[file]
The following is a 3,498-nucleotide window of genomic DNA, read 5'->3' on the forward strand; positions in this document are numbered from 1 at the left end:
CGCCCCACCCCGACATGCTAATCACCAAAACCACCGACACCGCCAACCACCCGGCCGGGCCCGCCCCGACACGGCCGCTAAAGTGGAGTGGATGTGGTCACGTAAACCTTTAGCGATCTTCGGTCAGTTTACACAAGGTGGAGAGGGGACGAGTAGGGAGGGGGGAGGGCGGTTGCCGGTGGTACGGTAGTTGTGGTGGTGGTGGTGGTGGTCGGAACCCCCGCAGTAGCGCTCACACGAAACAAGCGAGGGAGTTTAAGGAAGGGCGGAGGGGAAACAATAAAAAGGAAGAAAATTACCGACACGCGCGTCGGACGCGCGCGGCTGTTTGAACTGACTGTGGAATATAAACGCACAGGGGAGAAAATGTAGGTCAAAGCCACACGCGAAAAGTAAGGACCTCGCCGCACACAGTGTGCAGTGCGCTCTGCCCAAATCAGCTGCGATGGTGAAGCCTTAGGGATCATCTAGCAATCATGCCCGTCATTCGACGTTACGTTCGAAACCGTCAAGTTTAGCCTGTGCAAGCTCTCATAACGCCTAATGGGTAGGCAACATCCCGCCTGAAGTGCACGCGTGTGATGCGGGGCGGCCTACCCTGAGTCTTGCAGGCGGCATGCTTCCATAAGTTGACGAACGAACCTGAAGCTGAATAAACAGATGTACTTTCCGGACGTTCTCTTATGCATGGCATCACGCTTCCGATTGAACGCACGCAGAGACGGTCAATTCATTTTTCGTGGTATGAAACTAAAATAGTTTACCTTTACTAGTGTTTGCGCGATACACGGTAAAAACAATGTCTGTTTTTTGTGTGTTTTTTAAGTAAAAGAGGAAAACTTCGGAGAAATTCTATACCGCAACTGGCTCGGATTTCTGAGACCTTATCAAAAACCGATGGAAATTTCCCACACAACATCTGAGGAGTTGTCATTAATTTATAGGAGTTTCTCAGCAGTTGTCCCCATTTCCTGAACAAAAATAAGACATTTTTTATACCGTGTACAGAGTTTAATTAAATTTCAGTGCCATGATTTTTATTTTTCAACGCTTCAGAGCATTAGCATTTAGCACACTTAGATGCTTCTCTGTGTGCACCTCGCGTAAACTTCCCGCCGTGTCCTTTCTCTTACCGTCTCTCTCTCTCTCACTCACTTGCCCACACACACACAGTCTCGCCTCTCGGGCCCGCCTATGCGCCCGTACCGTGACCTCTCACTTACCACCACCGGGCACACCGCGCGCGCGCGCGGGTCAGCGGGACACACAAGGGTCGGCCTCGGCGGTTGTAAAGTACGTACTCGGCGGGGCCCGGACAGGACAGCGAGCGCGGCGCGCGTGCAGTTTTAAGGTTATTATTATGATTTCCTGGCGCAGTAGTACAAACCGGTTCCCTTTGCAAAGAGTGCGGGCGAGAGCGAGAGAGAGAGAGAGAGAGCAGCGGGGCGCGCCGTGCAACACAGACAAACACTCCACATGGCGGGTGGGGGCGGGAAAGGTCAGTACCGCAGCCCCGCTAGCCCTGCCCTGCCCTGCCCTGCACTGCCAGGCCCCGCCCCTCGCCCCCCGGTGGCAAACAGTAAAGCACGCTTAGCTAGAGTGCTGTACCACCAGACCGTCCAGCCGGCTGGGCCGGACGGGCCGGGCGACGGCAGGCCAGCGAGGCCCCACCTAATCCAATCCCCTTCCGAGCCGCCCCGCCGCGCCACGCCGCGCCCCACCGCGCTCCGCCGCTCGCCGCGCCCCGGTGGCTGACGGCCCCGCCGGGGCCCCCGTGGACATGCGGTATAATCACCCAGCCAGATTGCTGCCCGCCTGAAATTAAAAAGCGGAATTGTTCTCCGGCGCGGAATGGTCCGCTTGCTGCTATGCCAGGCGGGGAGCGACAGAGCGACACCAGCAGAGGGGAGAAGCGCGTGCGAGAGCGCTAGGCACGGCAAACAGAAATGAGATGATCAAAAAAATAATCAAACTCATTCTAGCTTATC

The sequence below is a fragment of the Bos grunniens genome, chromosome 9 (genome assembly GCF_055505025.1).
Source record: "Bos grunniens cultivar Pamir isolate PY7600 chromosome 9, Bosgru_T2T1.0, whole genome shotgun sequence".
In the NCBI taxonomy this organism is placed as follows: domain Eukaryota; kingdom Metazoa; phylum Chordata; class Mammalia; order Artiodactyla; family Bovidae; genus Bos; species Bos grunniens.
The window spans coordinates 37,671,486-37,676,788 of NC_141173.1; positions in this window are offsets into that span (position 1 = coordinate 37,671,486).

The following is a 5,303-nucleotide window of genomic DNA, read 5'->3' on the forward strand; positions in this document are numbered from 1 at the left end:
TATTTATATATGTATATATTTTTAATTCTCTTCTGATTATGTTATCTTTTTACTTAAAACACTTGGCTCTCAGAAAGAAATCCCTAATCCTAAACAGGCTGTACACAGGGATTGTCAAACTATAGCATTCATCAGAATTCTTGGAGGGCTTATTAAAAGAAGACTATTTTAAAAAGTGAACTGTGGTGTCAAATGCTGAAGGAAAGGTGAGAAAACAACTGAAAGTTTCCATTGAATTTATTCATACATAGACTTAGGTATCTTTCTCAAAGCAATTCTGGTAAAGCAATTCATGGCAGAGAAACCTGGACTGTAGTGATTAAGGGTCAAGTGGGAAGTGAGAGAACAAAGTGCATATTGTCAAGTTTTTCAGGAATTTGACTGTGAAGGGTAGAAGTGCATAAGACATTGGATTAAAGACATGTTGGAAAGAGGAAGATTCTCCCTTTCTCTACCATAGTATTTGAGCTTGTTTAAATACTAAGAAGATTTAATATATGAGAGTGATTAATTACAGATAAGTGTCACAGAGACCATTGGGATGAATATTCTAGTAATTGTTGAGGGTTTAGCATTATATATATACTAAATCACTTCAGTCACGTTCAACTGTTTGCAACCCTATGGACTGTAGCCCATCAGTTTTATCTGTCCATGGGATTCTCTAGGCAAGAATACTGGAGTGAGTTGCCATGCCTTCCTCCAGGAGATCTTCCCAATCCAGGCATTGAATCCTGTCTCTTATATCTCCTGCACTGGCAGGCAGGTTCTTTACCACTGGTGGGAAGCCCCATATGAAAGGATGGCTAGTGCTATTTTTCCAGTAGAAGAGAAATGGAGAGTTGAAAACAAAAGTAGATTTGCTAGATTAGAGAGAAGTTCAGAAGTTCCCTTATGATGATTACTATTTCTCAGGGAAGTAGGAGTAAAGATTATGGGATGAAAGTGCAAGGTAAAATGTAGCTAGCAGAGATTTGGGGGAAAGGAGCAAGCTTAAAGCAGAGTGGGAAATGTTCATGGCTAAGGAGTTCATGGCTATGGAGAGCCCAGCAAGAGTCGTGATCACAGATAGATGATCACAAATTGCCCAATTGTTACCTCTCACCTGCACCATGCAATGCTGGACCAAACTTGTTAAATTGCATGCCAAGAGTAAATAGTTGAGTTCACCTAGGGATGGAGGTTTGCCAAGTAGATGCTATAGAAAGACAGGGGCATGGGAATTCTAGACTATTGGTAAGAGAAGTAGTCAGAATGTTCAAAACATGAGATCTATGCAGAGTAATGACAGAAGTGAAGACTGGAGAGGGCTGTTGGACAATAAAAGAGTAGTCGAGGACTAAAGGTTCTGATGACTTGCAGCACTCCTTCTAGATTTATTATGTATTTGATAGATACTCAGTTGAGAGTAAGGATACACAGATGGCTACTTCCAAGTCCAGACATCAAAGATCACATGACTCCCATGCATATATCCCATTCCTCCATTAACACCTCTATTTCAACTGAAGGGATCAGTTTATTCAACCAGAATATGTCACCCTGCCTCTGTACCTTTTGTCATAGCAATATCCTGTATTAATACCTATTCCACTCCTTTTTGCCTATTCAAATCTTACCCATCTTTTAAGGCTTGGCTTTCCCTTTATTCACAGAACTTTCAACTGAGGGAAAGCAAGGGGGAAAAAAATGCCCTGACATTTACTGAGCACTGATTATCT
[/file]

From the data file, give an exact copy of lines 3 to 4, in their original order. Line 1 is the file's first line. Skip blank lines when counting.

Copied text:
The sequence below is a fragment of the Bos grunniens genome, chromosome 9 (genome assembly GCF_055505025.1).
Source record: "Bos grunniens cultivar Pamir isolate PY7600 chromosome 9, Bosgru_T2T1.0, whole genome shotgun sequence".